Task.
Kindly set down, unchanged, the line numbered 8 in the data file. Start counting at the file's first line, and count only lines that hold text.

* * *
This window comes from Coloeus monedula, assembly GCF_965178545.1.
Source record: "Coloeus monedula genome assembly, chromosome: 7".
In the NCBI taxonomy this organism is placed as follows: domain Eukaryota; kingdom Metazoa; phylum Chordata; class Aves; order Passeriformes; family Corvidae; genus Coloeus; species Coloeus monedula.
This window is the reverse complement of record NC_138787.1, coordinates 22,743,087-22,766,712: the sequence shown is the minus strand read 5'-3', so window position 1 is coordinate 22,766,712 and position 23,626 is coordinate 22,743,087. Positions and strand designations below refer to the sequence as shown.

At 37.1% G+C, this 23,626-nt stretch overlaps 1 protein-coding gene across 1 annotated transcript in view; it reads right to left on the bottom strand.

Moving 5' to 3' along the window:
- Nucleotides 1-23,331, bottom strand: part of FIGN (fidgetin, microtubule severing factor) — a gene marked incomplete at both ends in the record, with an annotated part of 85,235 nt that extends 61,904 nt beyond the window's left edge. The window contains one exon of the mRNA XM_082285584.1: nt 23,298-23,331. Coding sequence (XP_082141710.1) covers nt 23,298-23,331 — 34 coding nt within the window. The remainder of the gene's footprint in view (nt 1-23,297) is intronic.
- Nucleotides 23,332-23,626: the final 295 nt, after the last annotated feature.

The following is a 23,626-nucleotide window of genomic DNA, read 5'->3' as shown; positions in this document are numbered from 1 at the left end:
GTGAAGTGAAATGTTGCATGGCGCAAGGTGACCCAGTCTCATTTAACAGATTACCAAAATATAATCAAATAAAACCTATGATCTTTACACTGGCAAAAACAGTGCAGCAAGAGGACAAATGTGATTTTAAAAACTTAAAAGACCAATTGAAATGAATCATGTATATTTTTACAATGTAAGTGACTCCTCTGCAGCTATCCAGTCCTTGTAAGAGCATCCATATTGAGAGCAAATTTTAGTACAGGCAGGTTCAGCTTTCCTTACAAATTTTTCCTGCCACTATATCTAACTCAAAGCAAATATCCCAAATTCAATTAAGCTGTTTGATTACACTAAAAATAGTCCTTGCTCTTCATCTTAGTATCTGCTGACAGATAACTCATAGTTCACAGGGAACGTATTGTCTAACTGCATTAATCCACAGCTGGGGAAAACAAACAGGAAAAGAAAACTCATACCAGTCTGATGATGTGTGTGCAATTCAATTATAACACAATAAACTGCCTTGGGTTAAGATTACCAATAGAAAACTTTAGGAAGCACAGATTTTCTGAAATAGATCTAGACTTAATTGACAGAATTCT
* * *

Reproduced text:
- Nucleotides 23,332-23,626: the final 295 nt, after the last annotated feature.